Casper vs. WNCC - Octavion Corley

Casper College’s Octavion Corley puts up a shot against Western Nebraska Community College last season at Casper College.

File, Star-Tribune

The Casper College men’s basketball program has been a model of consistency the past 11 seasons.

Under Joel Davidson (2006-12) and Dan Russell (2013-present), the Thunderbirds have won at least 20 games 10 of the last 11 years, including last year’s 24-9 record.

The one thing missing, however, is a trip to the National Junior Collegiate Athletics Association Division I tournament. Casper College hasn’t qualified for the season-ending NJCAA tourney since 1996.

Russell, who played for the T-Birds (2004-06) and was an assistant under Davidson before taking over the reins on April 15, 2013, believes this year’s team has a shot to end that drought.

“It’s the same thing every year,” Russell said Friday. “We’ve got to get these guys to buy in and sacrifice themselves for the greater good of the team. And hopefully we can hang one of those red (NJCAA) banners.”

Russell knows it won’t be easy.

The T-Birds return just three players – Octavion Corley, Jackson Stent and Antun Maricevic – who saw playing time last year. The three combined to average 13.0 points and 7.8 rebounds per game.

Corley is a legitimate 7-footer, but tips the scales at just 215 pounds. Still, he is expected to combine with Maricevic (6-10, 240) and Stent (6-8, 220) to give the T-Birds an improved inside presence.

“We’re going to rely on those bigs a lot,” Russell said. “In the half court we’ll probably be a little bit more inside-oriented than we have been in the past.”

Casper College will welcome seven new players to the roster this season to help offset the loss of all five starters. Three of those players signed with Division I schools: Josh McSwiggan (University of Portland), Deante Strickland (Portland State) and Colin Russell (UC-Davis).

“Those guys aren’t going to be easy to replace,” Russell said, “but I feel pretty confident about the kids we’re bringing in. We’ve got some guys that are going to contribute right away.”

Those early contributors include DI transfers Ountae Campbell (Fresno State) and Chase Winchester (Stephen F. Austin). Campbell (6-4, 198) should occupy one of the wing spots while Winchester (6-0, 178) will run the point.

“Ountae is really good off the bounce and in transition,” Russell said. “And he’s super-athletic, so I think he’s going to help us with that.

“And Chase is really good in transition, he’s really good on ball screens, and he really shoots it. Chase is kind of a shooting guard in a point guard’s body.”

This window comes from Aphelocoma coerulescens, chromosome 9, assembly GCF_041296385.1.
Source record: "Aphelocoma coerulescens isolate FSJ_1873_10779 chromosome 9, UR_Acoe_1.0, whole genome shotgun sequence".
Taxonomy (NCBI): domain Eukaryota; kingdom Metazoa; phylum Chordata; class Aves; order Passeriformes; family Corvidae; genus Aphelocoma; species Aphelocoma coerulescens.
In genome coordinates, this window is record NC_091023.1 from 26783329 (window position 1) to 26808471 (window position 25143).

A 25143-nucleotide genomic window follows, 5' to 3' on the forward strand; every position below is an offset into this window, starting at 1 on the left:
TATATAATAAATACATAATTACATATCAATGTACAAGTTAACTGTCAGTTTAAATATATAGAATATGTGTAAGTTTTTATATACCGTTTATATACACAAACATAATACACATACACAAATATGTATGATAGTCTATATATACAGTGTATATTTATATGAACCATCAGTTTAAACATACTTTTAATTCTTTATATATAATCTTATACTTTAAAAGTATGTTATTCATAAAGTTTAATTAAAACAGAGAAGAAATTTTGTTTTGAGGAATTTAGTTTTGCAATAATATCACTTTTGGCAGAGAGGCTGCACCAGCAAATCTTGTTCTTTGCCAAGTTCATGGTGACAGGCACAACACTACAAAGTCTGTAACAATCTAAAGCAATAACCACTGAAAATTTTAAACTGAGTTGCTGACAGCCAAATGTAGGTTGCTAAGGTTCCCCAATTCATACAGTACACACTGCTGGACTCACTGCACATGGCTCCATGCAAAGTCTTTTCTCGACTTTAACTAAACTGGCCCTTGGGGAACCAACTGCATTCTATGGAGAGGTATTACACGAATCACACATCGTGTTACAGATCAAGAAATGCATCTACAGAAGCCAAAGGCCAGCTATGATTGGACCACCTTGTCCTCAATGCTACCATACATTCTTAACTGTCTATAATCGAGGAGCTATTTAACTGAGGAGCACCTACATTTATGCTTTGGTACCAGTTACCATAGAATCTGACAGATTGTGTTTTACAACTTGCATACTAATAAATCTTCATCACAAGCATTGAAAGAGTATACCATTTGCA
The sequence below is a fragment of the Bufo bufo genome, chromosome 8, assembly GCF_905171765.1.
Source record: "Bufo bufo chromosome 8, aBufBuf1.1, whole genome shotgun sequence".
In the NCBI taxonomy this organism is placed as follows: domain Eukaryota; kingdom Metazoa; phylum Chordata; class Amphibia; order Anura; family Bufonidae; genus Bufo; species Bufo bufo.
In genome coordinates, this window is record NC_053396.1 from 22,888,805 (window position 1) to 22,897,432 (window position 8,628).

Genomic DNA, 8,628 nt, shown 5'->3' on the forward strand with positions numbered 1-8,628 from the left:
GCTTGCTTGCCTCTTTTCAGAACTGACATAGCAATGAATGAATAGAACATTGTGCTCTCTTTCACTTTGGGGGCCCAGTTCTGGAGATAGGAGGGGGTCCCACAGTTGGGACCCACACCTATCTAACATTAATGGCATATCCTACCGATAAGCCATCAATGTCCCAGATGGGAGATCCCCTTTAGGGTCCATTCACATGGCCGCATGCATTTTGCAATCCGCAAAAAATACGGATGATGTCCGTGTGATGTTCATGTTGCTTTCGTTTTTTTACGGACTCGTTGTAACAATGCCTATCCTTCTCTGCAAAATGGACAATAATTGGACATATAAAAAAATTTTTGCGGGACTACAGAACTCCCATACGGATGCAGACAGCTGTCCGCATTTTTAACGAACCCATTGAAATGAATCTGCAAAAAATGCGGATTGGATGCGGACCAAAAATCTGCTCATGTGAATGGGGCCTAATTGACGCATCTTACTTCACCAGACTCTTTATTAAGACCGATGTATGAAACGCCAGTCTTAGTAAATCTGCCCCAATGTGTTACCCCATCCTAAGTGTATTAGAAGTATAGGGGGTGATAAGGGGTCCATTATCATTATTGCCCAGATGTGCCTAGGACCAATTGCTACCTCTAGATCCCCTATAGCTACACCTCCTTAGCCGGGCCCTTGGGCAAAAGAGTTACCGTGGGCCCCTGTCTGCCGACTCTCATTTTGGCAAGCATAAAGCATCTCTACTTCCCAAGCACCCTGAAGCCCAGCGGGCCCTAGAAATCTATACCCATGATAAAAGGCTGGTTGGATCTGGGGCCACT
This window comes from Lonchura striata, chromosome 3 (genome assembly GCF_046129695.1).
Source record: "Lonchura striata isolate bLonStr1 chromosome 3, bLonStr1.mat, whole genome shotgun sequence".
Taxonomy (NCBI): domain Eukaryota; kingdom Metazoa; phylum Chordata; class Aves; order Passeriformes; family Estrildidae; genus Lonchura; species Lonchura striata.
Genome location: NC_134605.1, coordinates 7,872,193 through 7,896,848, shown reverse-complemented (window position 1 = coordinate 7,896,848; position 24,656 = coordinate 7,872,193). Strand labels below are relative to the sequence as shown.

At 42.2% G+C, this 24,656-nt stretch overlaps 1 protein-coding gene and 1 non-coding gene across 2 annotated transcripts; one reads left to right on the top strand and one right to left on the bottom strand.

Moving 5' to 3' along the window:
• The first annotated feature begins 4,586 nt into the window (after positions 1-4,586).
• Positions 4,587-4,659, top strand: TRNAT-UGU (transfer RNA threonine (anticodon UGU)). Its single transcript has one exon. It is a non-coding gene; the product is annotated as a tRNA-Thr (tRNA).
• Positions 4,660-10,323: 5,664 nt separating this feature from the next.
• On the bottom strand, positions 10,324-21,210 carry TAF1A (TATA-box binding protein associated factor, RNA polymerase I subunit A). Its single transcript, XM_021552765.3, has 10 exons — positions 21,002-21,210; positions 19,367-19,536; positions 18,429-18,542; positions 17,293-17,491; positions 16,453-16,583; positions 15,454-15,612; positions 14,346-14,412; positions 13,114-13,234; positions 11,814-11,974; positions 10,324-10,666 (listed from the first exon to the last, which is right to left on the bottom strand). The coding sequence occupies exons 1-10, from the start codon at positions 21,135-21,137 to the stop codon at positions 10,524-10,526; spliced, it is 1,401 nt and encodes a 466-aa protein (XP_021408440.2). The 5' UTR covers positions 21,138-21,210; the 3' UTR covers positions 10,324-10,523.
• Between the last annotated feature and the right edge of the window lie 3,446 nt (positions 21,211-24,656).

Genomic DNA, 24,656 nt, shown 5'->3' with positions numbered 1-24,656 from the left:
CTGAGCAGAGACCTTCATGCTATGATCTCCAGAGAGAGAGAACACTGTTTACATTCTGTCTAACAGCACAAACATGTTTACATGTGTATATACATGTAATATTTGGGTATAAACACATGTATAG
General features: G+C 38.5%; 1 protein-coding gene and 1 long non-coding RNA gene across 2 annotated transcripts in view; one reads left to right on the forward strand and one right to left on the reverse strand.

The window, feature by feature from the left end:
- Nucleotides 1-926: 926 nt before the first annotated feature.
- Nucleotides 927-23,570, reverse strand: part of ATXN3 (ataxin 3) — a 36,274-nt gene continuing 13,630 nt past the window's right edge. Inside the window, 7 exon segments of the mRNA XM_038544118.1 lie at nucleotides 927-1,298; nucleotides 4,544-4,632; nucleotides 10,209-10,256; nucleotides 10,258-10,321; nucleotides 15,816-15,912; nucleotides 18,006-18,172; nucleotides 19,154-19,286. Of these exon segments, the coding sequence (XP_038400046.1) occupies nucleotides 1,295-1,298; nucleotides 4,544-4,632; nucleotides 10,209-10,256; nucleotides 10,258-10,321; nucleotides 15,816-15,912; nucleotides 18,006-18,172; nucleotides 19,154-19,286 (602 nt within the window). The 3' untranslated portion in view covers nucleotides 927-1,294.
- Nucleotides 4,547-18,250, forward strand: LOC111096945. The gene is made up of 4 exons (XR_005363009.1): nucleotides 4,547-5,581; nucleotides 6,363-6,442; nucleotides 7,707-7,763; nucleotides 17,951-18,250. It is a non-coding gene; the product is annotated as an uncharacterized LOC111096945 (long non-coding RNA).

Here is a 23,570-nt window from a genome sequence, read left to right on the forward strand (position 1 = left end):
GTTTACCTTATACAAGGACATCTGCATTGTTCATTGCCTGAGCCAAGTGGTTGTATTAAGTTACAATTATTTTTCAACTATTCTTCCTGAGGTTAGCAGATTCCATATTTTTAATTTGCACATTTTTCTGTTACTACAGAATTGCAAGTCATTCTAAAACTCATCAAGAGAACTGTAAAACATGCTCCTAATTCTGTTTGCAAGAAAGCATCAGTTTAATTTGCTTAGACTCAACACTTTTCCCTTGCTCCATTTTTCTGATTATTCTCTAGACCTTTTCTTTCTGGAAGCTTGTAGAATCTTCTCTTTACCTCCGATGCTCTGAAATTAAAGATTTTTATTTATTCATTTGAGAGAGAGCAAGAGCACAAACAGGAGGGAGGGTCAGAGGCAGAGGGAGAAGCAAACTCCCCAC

The T-Birds also went overseas to get some help with the addition of wings Zion Tordoff (6-8, 225) and Ayomikun Nuwe (6-5, 205), both of whom prepped at Myerscough College, a basketball academy in Prescott, England. Tordoff, the No. 2-rated player in England, averaged 19 points and 11 rebounds per game last season, while Nuwe pitched in 14 points and eight rebounds per contest.

“Zion plays above the rim and he’s super crafty,” Russell said. “He plays really hard and can score in a ton of different ways. He defends and he’s a big lefty.

“And Nuwe is super athletic, he’s good in transition and a really good finisher.

“We’re losing a ton of scoring, rebounding and assists, but all those guys will help us on the wings.”

The T-Birds also brought in Kelly Walsh grad Manny N’Tula, a 6-3 wing who helped lead the Trojans to the Class 4A state championship in March. Russell said N’Tula has been in the gym this summer getting up “1,500 3-pointers a day.”

Rounding out the roster are combo guard Damian Wilson Jr.; post Wilfried Likayi; redshirt freshman guard Blake Godwin from Sheridan; and sophomore guard Levy Mayunga-Miguel, who is currently playing for the Angola national team at the FIBA U19 World Cup in Egypt.

While Russell won’t fully know what to expect from this year’s team until the players get on campus in August, he thinks he and his staff – assistant coach Tyler Hurley and student assistant Tyler Olsen, both of whom are in their third years with the program – have put together a team that can challenge two-time defending Region IX champ Gillette College for conference supremacy.

Follow sports editor Jack Nowlin on Twitter @CASJackN


Jack Nowlin is sports editor of the Star-Tribune.

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